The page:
Exhibited at the Greek pavilion of the 2014 International Union of Architects World Congress, Architecture Otherwhere
In this New Age, cities are expanding and slowly devouring the landscape that surrounds them. The need for further development and expansion seems to be a given in today’s society, however we must propose a new system which might be a great design solution to these environmental, social, and urban issues. If we want to protect our landscape, we must set an [outer] boundary for the new city ·
In this scenario the boundary itself becomes a building, a city, a society, that encapsulates the existing and reforms it by limiting it. The “Depositorium” is one such boundary that has topological significance for the city of Volos. It surrounds the city with an ever-expanding structural network on which one can deposit his identity by creating space in which to live, or by contributing to the society that is born there.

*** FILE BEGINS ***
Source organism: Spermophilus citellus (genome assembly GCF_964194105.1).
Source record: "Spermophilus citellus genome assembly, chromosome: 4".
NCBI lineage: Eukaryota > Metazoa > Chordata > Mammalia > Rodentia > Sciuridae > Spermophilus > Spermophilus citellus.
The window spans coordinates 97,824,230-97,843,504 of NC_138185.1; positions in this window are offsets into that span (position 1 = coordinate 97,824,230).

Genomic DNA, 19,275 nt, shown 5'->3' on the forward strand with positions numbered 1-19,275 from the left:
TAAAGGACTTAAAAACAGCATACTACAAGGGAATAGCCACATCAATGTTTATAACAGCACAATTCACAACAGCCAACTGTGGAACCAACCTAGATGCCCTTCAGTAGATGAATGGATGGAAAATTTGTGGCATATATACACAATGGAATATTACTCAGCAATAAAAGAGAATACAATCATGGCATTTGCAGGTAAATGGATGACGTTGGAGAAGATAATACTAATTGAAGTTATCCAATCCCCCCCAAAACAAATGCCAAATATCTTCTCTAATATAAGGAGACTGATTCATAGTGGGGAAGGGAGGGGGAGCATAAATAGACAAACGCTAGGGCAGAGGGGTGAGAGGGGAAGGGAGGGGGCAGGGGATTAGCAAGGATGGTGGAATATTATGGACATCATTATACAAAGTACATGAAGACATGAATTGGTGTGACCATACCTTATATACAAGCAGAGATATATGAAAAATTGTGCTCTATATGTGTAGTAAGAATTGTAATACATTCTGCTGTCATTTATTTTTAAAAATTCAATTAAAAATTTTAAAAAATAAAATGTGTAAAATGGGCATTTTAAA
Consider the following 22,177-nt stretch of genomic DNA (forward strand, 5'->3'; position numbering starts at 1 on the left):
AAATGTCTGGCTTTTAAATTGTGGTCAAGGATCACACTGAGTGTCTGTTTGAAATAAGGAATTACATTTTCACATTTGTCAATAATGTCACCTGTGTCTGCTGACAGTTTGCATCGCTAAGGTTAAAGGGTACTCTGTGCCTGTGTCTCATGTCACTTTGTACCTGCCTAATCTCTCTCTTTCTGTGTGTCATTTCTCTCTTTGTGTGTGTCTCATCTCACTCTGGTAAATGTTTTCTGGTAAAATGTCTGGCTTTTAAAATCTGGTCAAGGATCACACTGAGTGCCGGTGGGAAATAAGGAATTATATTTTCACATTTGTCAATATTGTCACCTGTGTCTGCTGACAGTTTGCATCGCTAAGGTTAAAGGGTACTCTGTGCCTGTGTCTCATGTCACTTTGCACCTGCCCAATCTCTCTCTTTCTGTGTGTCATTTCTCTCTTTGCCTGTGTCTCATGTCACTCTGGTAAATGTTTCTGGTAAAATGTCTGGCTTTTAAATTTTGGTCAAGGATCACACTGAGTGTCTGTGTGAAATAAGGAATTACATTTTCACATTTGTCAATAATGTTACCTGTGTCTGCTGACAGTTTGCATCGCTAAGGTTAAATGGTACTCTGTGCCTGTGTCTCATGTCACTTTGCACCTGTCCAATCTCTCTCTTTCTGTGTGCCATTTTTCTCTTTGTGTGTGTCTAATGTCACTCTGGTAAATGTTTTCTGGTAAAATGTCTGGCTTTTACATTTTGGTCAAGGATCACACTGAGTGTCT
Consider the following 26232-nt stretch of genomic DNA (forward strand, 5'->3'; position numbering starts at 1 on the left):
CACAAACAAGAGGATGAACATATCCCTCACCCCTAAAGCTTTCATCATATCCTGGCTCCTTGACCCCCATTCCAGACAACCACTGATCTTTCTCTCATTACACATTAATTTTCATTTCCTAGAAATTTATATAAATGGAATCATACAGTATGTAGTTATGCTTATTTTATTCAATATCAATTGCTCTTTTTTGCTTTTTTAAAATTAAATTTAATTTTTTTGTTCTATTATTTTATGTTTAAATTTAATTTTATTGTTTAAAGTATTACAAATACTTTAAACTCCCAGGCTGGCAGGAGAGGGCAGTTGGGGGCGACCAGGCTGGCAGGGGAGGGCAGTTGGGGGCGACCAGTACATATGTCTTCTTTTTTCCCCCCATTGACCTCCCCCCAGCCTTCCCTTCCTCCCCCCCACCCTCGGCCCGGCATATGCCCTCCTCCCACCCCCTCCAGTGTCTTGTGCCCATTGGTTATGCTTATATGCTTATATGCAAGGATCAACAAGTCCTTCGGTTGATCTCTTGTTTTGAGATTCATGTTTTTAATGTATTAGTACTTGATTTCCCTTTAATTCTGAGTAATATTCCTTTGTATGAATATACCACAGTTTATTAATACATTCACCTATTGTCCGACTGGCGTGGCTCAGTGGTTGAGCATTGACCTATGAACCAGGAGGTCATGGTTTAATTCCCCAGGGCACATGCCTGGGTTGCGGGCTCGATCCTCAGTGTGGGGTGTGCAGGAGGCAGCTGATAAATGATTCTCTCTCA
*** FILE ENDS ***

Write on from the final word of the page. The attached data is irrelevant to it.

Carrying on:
Deriving from memories and history, the “Depositorium” becomes a metaphorical center of labor, industry, culture and progress. For years, Volos had a prospering naval industry and it is on this industry that the “Deposritorium” is based on. By creating a shipyard on land we strive to give life back to an otherwise forgotten history. This landmark has an expanding capacity of 50,000 residents many of which work on the shipyard while others contribute to the society in other ways.
At one point during an endless cycle of labor and rebirth, the ship becomes the symbol of the society’s achievements in industry and culture. Once a ship is completed and begins its journey, it will take with it memories and parts of the culture that created it, in an effort to spread those ideals to other parts of the world.
First and foremost, the “Depositorium” is a new society and a new way of imagining the city of tomorrow, a heterotopian vision of a new model of habitation and social structure.